It is essential to view Monroe not merely as a product of his times, but as an active shaper of them. While his era, aptly termed the “Era of Good Feelings,” evokes a sense of national camaraderie, it was not devoid of its challenges. The looming specter of sectionalism, the nascent rumblings of industrialization, and the ever-present complexities of international diplomacy required a nuanced and adept leadership style. In Monroe, the nation found a leader equipped to navigate these waters with grace and determination.

However, like all historical figures, Monroe’s legacy is multifaceted. While his achievements in foreign affairs and economic policy are commendable, the more somber chapters of his presidency, notably his policies towards Native Americans and the temporary band-aid of the Missouri Compromise, serve as reminders of the broader societal tensions of his era. History offers us a lens to view these actions with a balanced perspective, acknowledging both the accomplishments and the imperfections.

In concluding, James Monroe’s presidency encapsulates the dynamism, potential, and challenges of early 19th century America. His leadership, a blend of vision and pragmatism, played a pivotal role in shaping the trajectory of the nation. As students and beneficiaries of history, we can glean invaluable insights from Monroe’s tenure, drawing lessons on leadership, governance, and the perpetual quest for a more perfect union.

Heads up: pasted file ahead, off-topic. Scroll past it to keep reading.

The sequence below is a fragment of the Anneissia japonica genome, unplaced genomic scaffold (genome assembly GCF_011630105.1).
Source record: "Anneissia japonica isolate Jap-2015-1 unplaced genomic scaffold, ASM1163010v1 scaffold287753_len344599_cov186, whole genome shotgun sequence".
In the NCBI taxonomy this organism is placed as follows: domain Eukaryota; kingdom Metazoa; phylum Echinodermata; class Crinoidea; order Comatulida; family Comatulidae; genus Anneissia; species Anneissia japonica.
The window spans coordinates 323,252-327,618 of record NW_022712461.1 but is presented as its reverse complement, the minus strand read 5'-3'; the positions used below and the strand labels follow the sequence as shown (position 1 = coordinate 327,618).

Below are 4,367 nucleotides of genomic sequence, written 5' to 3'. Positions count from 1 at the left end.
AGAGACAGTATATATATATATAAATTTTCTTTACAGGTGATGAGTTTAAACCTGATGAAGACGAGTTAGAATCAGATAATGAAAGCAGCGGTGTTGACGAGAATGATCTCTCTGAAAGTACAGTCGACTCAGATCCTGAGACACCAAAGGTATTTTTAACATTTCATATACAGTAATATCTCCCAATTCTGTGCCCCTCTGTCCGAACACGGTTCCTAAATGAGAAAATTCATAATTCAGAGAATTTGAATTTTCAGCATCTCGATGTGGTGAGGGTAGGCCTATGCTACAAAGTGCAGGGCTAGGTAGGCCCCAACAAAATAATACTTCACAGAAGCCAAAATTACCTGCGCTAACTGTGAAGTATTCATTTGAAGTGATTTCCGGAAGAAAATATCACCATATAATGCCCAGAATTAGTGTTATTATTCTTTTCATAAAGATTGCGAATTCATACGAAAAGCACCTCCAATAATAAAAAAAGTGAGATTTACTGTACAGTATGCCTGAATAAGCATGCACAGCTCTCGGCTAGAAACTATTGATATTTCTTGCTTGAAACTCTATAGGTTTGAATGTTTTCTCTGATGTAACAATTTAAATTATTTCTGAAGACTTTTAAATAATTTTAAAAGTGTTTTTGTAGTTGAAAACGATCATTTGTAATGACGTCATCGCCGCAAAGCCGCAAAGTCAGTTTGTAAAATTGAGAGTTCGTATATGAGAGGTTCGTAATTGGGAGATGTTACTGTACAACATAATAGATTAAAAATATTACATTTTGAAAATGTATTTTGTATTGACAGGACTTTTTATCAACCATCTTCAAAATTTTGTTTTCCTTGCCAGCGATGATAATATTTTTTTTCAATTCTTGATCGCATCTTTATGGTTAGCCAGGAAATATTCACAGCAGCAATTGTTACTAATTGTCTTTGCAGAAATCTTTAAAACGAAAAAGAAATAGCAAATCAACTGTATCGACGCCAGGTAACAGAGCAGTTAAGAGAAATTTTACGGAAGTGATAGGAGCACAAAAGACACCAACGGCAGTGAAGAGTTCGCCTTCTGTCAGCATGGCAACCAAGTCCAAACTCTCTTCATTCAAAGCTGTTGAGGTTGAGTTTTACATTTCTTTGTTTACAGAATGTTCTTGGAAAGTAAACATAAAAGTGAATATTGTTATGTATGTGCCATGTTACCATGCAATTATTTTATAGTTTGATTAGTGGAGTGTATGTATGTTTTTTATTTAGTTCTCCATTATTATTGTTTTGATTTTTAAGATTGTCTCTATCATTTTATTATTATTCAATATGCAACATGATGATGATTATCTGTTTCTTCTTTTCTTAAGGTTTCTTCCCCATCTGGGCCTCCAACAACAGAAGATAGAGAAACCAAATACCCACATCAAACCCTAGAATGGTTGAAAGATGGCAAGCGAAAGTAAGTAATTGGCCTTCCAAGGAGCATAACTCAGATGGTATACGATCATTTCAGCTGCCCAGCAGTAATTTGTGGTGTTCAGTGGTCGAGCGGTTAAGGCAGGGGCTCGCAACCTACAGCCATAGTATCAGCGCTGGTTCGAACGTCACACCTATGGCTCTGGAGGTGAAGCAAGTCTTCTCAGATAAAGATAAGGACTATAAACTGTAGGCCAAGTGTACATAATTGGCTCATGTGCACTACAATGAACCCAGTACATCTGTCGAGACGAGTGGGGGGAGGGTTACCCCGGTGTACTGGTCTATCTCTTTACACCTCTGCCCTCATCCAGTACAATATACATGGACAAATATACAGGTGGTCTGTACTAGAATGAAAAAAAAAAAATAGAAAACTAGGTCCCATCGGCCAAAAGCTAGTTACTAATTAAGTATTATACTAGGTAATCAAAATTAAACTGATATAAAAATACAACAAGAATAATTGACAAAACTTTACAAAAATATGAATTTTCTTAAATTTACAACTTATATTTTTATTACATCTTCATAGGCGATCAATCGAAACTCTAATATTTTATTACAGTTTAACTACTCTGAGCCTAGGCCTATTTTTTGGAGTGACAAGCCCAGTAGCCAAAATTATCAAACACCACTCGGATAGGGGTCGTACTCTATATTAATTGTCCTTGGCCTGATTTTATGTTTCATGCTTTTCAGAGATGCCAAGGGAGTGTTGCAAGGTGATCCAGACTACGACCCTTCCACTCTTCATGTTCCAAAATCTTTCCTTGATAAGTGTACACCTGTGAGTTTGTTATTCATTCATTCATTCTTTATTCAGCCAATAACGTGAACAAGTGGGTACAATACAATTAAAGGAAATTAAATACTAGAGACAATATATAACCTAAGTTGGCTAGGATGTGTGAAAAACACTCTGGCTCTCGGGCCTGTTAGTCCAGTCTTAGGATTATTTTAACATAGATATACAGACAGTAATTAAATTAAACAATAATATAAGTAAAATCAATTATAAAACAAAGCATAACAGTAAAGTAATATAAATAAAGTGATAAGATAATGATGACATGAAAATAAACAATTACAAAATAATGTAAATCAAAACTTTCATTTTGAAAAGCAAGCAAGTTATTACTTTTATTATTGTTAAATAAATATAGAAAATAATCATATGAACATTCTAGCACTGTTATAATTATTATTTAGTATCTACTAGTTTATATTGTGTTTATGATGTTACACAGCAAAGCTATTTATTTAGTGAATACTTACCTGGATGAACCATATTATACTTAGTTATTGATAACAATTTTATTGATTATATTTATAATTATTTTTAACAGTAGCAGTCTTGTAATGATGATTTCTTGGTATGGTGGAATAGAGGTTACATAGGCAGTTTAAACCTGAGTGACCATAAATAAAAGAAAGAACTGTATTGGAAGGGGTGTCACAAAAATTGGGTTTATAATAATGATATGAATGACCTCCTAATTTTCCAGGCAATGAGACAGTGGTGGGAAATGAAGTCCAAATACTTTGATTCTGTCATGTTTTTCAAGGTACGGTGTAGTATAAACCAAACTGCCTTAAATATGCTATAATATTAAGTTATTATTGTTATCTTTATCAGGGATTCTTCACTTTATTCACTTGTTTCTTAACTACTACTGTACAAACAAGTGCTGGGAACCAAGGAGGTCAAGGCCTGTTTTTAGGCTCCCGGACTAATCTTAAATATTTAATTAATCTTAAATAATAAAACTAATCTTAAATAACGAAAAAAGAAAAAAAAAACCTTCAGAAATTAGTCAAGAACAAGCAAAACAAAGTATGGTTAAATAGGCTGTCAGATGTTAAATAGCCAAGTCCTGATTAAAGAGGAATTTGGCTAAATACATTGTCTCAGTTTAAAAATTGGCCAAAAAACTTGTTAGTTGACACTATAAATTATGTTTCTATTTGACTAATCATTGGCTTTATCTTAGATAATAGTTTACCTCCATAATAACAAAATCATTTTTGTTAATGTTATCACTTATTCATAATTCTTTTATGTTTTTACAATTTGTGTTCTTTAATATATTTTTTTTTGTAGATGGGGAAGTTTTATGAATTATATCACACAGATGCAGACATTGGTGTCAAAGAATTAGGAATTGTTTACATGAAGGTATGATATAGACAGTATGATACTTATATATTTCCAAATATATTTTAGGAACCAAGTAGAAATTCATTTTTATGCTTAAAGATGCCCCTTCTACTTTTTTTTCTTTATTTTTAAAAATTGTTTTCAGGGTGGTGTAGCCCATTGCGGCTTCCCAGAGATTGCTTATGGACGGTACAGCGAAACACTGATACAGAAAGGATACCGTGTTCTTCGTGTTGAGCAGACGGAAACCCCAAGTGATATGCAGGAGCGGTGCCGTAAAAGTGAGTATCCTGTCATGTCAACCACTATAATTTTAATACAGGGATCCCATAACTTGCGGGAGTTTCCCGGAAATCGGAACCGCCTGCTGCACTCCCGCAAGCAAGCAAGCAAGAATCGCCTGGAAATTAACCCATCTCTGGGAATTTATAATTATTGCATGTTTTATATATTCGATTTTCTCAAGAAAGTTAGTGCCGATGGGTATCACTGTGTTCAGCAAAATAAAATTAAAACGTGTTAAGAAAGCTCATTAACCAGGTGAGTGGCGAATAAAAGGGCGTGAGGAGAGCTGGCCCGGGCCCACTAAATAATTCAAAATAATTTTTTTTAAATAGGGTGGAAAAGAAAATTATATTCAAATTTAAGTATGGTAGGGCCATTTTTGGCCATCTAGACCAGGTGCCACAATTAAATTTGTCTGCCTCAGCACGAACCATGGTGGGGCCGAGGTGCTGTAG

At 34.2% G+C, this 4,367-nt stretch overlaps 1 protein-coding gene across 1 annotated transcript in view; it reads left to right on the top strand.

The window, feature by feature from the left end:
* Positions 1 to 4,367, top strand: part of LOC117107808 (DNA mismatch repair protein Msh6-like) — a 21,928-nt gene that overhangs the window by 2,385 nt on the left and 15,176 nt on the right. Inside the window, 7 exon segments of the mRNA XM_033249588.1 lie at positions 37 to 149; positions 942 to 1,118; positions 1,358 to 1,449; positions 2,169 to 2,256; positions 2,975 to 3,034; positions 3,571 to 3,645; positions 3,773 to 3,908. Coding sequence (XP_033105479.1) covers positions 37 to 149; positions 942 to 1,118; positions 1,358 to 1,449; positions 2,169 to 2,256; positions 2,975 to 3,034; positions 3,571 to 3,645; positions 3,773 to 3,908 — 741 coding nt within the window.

Class Notes and Outline: The Presidency of James Monroe

The conclusion of the War of 1812 brought about a feeling altogether different than what had previously existed in America. For the first time America had fought a war as a nation, united. The
feeling that resulted from this unification of spirit marked a rise of nationalism and a shift in both foreign and domestic policy.

I. The Presidency of James Monroe

A. American respond to the end of the War of 1812?

1. A strong sense of nationalism swept the country in the years following the War of 1812.

2. This period of increased nationalism and prosperity was called the “Era of Good Feelings.”

B. Monroe Develops the American System

1. Organization of the American System

  • This divided the United States into 3 sections.a) An industrial North would turn out manufactured goods

    b) Farmers in the South would provided agricultural products.

    c) Farmers in the West would provided agricultural products.

  • The purpose of this was to develop self sufficiency. Factory workers in the North would form a market for agricultural products. Farmers in the South and West would buy manufactured goods.

2. Congress passed protective tariffs. (A tax on imports designed to protect domestic manufacturers.)

  • Tariff Act of 1816–Congress adopted a mild protective tariff. Then in 1828, it significantly raised the tariffs.

3. Transportation Improvements were made.